Sunday, August 18, 2013

Climbing Back Up

You must do the thing you think you cannot do.
- Eleanor Roosevelt                                    

I know I've moaned about this before, but I haven't exercised in many, many months; and I've reached my highest weight ever- 162 pounds.

Yesterday, we went with our friends to Ithaca and one of our stops was Buttermilk Falls - a very beautiful place indeed with trails running up and down either side of gorgeous falls and natural pools. We decided to hike it. 

Going down was okay, but going up was no small feat - especially for me! The ascent is approximately 600 feet of mostly rock-hewn steps. Within the first few feet up, I was huffing and puffing. By about 100 feet up, I had long trailed behind the others and didn't think I could make it. My husband stayed back with me and even offered to pick me up in the car at the bottom of the falls. But I decided I would finish what I started, even if it killed me! 

As I continued on, what I began to notice was that when I thought of the entire walk up and how much I had left to go, my legs felt like lead. I simply could not go any further and had to take a break. On the other hand, when I mentally took it one stair set at a time, hiking up became manageable.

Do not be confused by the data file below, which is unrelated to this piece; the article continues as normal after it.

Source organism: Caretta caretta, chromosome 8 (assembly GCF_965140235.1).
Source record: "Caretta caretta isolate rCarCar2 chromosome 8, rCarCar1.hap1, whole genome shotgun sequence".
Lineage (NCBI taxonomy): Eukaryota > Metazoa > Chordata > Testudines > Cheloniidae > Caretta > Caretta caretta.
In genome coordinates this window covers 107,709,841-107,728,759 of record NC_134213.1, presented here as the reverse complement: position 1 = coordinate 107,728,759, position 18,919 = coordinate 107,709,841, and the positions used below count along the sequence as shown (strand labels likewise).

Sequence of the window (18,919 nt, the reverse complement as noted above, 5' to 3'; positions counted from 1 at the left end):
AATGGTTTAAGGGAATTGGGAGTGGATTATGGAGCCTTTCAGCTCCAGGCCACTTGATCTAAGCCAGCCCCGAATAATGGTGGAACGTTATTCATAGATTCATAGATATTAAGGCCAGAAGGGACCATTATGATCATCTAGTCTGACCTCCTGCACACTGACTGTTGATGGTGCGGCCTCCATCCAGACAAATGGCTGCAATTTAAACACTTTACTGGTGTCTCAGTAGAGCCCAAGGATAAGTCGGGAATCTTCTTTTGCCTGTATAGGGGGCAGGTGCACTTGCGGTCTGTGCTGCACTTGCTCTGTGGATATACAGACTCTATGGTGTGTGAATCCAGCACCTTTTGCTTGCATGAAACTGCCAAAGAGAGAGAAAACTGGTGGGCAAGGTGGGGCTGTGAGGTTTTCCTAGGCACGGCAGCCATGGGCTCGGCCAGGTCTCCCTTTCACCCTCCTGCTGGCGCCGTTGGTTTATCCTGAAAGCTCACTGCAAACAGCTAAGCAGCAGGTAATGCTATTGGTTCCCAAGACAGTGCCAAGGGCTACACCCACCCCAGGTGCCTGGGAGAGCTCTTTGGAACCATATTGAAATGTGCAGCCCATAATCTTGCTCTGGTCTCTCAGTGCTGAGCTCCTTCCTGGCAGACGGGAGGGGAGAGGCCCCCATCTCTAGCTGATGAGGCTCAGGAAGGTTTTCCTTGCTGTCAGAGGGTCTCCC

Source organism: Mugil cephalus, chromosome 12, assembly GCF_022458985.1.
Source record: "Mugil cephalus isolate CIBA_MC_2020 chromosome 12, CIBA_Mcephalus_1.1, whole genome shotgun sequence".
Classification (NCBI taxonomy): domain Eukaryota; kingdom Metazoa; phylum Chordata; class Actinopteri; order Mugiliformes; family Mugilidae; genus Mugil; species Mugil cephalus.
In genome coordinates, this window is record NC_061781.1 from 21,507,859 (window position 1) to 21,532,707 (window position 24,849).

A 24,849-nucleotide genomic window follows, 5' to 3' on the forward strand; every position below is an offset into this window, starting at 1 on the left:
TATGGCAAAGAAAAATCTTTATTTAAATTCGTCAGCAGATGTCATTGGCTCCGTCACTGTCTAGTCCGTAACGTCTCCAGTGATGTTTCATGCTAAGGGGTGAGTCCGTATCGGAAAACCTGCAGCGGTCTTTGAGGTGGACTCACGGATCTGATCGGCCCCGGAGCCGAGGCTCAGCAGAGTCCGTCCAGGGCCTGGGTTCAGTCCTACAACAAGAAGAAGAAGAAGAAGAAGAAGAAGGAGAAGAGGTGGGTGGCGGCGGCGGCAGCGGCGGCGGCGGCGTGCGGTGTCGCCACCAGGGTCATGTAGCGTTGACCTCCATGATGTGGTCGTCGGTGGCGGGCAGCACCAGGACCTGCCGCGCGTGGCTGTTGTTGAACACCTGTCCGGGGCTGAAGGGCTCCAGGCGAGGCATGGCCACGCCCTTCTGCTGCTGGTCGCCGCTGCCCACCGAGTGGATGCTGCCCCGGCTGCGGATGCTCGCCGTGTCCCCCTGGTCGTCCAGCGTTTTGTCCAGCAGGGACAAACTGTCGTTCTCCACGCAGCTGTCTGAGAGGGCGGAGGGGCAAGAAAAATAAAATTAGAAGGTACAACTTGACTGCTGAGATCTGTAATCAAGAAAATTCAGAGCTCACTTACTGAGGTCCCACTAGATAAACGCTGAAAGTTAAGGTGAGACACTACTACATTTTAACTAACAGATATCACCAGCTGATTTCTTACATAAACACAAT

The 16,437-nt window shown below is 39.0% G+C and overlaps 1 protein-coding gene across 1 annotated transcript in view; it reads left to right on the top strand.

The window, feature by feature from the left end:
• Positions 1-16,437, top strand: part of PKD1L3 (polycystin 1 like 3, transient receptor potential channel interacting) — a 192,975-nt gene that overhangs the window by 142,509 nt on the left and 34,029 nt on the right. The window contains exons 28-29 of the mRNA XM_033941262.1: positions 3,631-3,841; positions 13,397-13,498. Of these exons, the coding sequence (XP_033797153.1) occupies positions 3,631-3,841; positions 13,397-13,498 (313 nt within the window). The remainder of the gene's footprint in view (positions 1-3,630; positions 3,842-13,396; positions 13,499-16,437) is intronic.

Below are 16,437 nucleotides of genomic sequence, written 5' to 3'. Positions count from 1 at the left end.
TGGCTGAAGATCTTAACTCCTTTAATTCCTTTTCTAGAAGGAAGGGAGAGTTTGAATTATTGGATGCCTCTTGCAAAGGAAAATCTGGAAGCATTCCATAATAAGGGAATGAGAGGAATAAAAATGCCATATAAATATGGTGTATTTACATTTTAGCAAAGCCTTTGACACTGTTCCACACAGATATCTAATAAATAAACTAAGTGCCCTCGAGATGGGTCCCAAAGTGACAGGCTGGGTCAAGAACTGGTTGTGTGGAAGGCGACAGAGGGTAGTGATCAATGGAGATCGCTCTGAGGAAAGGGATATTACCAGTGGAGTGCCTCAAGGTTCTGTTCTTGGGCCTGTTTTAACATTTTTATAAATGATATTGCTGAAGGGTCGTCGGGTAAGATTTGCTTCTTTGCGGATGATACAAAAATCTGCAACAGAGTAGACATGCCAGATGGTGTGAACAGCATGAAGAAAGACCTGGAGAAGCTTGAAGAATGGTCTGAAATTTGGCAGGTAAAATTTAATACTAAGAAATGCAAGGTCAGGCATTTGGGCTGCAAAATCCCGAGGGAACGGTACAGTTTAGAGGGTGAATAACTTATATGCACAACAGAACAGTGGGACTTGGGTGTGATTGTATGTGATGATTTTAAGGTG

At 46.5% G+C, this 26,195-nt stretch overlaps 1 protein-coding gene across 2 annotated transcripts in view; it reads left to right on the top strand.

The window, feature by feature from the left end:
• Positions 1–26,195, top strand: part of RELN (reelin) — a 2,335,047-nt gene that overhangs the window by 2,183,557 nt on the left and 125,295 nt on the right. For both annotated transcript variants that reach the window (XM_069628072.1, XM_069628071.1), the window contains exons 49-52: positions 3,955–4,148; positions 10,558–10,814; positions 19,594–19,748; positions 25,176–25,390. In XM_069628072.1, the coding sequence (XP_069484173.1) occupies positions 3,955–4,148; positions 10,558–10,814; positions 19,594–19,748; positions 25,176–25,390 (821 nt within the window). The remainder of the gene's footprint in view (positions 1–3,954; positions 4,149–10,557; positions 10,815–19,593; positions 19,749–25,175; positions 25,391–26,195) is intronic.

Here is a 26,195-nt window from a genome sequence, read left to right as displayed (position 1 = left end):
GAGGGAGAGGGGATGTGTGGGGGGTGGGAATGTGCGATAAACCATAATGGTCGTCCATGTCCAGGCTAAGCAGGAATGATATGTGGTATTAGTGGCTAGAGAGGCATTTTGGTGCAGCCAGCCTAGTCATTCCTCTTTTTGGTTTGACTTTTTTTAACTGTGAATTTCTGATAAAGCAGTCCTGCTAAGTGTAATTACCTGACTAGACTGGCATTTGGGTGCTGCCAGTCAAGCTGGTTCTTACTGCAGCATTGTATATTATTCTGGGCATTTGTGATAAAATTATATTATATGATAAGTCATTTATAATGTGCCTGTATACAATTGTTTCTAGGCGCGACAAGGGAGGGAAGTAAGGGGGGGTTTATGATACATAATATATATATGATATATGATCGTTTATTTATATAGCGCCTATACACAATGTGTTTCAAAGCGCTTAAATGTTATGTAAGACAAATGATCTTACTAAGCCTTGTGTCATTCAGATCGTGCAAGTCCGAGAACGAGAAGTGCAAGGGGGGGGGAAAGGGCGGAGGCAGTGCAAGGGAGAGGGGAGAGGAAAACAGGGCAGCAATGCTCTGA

After about 45 minutes, I finally made it; and the triumph felt good.Today my legs are sore - a good sore - and I feel ready for another long walk this afternoon.

It is very true, You must do the thing you think you cannot do. It builds character - and muscle!

Ditching Isolation

One of the hallmark symptoms of dysthymia {long-term, low-grade depression} and major depression is isolation; and I isolated for years. Don't get me wrong. I liked people. In fact, I spent a lot of time with friends and family over the years that I was dysthymic - but, it was always difficult for me on some level. I felt desperately inadequate and unworthy - not because anyone made me feel that way, but because my head made it so. 

Then of course, when in the throws of major depression, all I wanted was to be alone, swaddled in the darkness and misery I felt I deserved. I lacked the energy for socializing and certainly didn't want to impose my miserable self on others. 

In recovery, things have changed dramatically. 

This weekend, my family and I are visiting good friends in New York - friends that I haven't seen since my hospitalization. They are friends whom I love and have always enjoyed being around, but this time I feel even more present than ever before. I find myself enjoying the full richness of our friendship and time spent together. In a way, I feel like I've poured back into my skin again. I am fully myself; and it feels good! It feels like coming home.


From our outing to Ithaca today: is good!